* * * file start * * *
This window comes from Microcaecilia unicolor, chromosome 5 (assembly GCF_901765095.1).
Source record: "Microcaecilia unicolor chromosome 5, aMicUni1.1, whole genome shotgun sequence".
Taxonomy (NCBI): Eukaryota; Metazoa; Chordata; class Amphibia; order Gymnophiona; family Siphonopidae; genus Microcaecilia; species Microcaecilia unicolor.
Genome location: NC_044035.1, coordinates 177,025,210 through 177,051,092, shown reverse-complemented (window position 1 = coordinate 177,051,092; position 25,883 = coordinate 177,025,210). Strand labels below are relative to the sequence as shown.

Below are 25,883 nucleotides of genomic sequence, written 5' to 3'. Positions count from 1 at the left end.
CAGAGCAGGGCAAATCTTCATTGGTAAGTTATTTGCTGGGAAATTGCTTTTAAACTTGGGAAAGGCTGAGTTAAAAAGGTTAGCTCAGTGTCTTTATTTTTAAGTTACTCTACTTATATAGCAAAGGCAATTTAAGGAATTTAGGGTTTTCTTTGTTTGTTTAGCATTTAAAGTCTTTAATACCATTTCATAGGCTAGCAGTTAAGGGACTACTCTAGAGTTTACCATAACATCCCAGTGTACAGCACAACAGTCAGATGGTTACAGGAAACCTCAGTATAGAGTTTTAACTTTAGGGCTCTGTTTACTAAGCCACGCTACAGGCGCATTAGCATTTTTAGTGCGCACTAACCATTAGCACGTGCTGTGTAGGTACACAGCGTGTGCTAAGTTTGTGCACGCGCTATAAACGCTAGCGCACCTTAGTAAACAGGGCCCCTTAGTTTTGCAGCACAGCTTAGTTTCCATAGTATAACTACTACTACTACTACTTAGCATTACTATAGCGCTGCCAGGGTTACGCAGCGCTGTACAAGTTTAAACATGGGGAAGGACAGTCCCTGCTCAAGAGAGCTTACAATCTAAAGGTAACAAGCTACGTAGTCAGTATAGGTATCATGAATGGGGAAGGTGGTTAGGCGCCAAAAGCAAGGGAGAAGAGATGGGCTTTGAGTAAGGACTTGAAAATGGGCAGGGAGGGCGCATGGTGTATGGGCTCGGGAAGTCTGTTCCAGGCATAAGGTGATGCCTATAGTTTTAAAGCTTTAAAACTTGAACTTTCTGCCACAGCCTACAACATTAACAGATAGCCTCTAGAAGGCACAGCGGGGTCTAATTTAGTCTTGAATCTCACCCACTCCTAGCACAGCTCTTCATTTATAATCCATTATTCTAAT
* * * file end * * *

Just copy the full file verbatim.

This window comes from Microcaecilia unicolor, chromosome 5 (assembly GCF_901765095.1).
Source record: "Microcaecilia unicolor chromosome 5, aMicUni1.1, whole genome shotgun sequence".
Taxonomy (NCBI): Eukaryota; Metazoa; Chordata; class Amphibia; order Gymnophiona; family Siphonopidae; genus Microcaecilia; species Microcaecilia unicolor.
Genome location: NC_044035.1, coordinates 177,025,210 through 177,051,092, shown reverse-complemented (window position 1 = coordinate 177,051,092; position 25,883 = coordinate 177,025,210). Strand labels below are relative to the sequence as shown.

Below are 25,883 nucleotides of genomic sequence, written 5' to 3'. Positions count from 1 at the left end.
CAGAGCAGGGCAAATCTTCATTGGTAAGTTATTTGCTGGGAAATTGCTTTTAAACTTGGGAAAGGCTGAGTTAAAAAGGTTAGCTCAGTGTCTTTATTTTTAAGTTACTCTACTTATATAGCAAAGGCAATTTAAGGAATTTAGGGTTTTCTTTGTTTGTTTAGCATTTAAAGTCTTTAATACCATTTCATAGGCTAGCAGTTAAGGGACTACTCTAGAGTTTACCATAACATCCCAGTGTACAGCACAACAGTCAGATGGTTACAGGAAACCTCAGTATAGAGTTTTAACTTTAGGGCTCTGTTTACTAAGCCACGCTACAGGCGCATTAGCATTTTTAGTGCGCACTAACCATTAGCACGTGCTGTGTAGGTACACAGCGTGTGCTAAGTTTGTGCACGCGCTATAAACGCTAGCGCACCTTAGTAAACAGGGCCCCTTAGTTTTGCAGCACAGCTTAGTTTCCATAGTATAACTACTACTACTACTACTTAGCATTACTATAGCGCTGCCAGGGTTACGCAGCGCTGTACAAGTTTAAACATGGGGAAGGACAGTCCCTGCTCAAGAGAGCTTACAATCTAAAGGTAACAAGCTACGTAGTCAGTATAGGTATCATGAATGGGGAAGGTGGTTAGGCGCCAAAAGCAAGGGAGAAGAGATGGGCTTTGAGTAAGGACTTGAAAATGGGCAGGGAGGGCGCATGGTGTATGGGCTCGGGAAGTCTGTTCCAGGCATAAGGTGATGCCTATAGTTTTAAAGCTTTAAAACTTGAACTTTCTGCCACAGCCTACAACATTAACAGATAGCCTCTAGAAGGCACAGCGGGGTCTAATTTAGTCTTGAATCTCACCCACTCCTAGCACAGCTCTTCATTTATAATCCATTATTCTAAT